Tuesday, December 19, 2006

Canadian Royalty Trusts versus American Royalty Trusts

Investors have been looking at Canadian Royalty Trusts for their high income. These trusts pass through all their earnings from oil and gas wells to the trust holders, similar to the way that real estate investment trusts handle their payouts. Because the entity is set up as a trust instead of a corporation, there is no taxation at the corporate level. In addition, a large part of the dividends are non-taxable due to depletion and depreciation deductions.
Unfortunately, the Canadian government came out with a plan to tax all Canadian trusts at the corporate level beginning in the year 2011. This caused all Canadian trusts to suffer a severe drop during the month of November, which in turn gave the trusts a higher yield. Although they have recovered slightly and therefore have somewhat lower yields, the average trust yield from Canada is still significantly higher than the U.S. royalty trusts.
Below is a list of the Canadian Royalty Trusts that are traded on American stock exchanges (there are many more that are just traded on the Toronto Stock Exchange). Also is a list of American Oil and Gas Trusts, an Iron Ore Royalty Trust, and a European Royalty Trust.

(traded on U. S. Exchanges)

Advantage Energy Income (AAV) 18.5%
Enterra Energy (ENT) 17.6%
Canetic Resources (CNE) 17.4%
Harvest Energy (HTE) 17.3%
Pengrowth Energy (PGH) 15.0%
Precision Drilling (PDS) 13.3%
PrimeWest Energy Trust (PWI) 12.4%
Penn West Energy Trust (PWE) 11.3%
Provident Energy Trust (PVX) 11.2%
Baytex Energy (BTE) 9.6%
Enerplus Resources Fund (ERF) 9.4%


Santa Fe Energy Trust (SFF) 13.20%
LL&E Royalty Trust (LRT) 6.6%
Permian Basin Royalty Trust (PBT) 7.00%
Sabine Royalty Trust (SBR) 5.1%
Marine Petroleum Trust (MARPS) 9.9%
Dominion Resources Black Warrior Trust (DOM) 9.8%
Hugoton Royalty Trust (HGT) 6.2%
Mesa Royalty Trust (MTR) 2.3%
BP Prudhoe Bay Royalty Trust (BPT) 8.8%
Williams Coal Seam Gas Royalty Trust (WTU) 9.5%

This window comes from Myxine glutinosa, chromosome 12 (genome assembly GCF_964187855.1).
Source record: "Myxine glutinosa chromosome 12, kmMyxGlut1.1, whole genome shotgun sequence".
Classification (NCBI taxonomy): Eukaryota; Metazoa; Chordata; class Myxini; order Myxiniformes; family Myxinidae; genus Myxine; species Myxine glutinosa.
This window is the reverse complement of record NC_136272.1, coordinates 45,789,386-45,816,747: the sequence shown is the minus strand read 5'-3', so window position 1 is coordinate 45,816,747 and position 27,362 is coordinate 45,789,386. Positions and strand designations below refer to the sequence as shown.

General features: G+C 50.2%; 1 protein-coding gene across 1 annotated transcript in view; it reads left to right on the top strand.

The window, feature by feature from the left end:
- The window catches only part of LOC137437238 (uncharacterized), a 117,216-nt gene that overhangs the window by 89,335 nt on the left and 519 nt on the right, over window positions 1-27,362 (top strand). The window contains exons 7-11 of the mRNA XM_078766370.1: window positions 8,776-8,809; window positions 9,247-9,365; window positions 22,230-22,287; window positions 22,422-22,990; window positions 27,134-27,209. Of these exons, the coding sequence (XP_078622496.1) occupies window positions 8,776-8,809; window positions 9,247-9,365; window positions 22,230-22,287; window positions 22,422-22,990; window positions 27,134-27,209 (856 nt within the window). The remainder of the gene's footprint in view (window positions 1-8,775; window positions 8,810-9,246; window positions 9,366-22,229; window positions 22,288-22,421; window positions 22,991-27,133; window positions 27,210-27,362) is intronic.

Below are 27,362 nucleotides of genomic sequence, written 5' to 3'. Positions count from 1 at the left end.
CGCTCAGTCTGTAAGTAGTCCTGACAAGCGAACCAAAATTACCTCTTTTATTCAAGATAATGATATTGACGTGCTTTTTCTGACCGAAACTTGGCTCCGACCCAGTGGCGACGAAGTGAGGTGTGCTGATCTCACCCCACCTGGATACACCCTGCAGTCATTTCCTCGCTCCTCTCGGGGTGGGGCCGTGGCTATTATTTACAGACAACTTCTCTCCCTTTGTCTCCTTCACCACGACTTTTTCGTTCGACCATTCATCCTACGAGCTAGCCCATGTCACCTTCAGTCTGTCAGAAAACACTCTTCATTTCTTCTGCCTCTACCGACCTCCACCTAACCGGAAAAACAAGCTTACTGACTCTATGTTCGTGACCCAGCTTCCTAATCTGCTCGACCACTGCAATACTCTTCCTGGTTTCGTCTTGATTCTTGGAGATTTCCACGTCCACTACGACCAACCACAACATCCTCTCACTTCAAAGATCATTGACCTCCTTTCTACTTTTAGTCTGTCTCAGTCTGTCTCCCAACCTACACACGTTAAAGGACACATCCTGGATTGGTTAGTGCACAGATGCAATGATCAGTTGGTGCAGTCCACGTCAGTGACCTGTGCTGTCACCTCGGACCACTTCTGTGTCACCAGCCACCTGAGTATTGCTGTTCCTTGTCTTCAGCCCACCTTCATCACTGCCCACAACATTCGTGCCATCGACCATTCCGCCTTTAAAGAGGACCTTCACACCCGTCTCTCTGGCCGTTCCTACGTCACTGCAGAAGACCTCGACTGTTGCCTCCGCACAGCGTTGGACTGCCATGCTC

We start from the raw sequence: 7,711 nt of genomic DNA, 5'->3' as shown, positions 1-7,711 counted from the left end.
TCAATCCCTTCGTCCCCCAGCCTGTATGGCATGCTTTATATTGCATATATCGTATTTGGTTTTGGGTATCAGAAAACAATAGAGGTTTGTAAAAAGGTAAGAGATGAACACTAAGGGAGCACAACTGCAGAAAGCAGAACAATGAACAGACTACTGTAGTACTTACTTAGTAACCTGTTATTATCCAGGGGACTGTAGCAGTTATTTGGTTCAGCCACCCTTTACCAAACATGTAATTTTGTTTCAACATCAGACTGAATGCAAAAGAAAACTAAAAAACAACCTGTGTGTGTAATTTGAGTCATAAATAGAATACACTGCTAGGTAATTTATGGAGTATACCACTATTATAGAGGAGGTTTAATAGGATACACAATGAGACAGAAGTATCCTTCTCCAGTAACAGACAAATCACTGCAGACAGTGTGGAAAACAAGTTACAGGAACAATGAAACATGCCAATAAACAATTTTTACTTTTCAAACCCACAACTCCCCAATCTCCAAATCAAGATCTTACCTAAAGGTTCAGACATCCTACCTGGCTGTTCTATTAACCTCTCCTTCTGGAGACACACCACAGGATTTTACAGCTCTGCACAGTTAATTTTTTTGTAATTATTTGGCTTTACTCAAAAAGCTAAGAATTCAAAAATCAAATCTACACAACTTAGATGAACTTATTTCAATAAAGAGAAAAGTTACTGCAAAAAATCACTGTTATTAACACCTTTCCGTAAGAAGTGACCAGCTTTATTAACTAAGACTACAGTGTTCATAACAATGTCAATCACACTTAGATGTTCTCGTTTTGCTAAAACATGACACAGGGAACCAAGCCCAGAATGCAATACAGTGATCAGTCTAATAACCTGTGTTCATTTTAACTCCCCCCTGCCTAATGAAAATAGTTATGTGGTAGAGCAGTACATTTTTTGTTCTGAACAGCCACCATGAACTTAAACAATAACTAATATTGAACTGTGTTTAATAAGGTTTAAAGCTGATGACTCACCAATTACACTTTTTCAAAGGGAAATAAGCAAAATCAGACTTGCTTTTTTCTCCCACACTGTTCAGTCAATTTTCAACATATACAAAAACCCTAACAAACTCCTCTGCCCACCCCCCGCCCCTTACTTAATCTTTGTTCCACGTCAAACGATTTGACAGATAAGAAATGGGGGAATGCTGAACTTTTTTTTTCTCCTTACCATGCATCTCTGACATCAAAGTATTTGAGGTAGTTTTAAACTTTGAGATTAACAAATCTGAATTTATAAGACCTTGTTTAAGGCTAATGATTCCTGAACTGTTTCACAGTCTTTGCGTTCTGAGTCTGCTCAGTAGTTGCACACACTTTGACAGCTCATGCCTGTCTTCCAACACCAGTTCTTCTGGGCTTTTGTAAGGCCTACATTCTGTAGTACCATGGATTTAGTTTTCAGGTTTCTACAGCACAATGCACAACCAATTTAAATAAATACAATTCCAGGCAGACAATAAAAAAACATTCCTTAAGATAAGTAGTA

Mesabi Trust (MSB) 9.00%

North European Oil Royalty Trust (NRT) 8.2%


One Guy said...

Nice list to peruse -- keep in mind that the trusts are very different, the US trusts are closed-ended ones, as soon as the resource they are depleting is gone the trust units are worthless, so you have to figure out how many years of that yield are available before the price declines to near zero (the US trusts with high yields have shorter usable lifespans, in general).

Canadian trusts, in contrast, can continue buying up new properties to add to their reserves -- which means they make secondary offerings to raise the cash, but if they are good at buying at opportune times they can keep the yield train running ad infinitum.



Steve said...

The Best deal going right now is AAV. It's just above it's 52 week low and oil and gas prices coming back up from a 20 month low this one will be on the climb. There's also talk now of the Canadian Government grandfathering existing trust such that they would not suffer the tax or pushing the tax off 10 year, or not doing the tax at all. It seems the finance minister is catching a lot of grief from the retired folks up there who depend on the trust. And just as it is in the states they vote.

M. Lee said...

Devon Energy Corp continues to show their total disregard today (12 March 2007) with their continued destruction of Unit Holder's equity, by this crazy but ruinous statement that they “believes it may have overpaid the trust . . .” yet in the next breath state they have no reliable estimates, making this all guesswork. I’d say this all smacks of rot in the boardroom of Devon in their efforts to unwind the trust for pennies on the dollar. Unit holders unite!

Gordon said...

Taking a look at the Hugoton Royalty Trust in Oklahoma/Texas, their Annual Report says that the estimated future net distributable income for their proven reserves is $639 million. Thats $15.97 for each of the 40,000,000 units. Why would the market value this trust at $27.20 per unit? I'm either missing something or this is a sure-fire opportunity to lose money.

Unknown said...

I don't really understand why the new Canadian tax should have such a big effect on the stock price. We do get a foreign tax credit. So whatver we pay Canada goes into reducing our tax in the US. They more or less balance out. All that happens is Canada will take some tax money away from the US Treasury. The tax rates in the two countries are not going to be exactly the same, but it's generally not that big a deal. So I don't see why the stock price should go down by 30% or more. Of course one should be careful about not holding these stocks in IRS or other nontaxable accounts, simply because we can't claim any tax credits when the tax rate is 0%.

luannewolf said...

My question is about the foreign tax credit (Form 1116). IRS publication 514 says you can't take a foreign tax credit on foreign oil related income or on foreign oil and gas extraction income. Doesn't PGH fall within this group?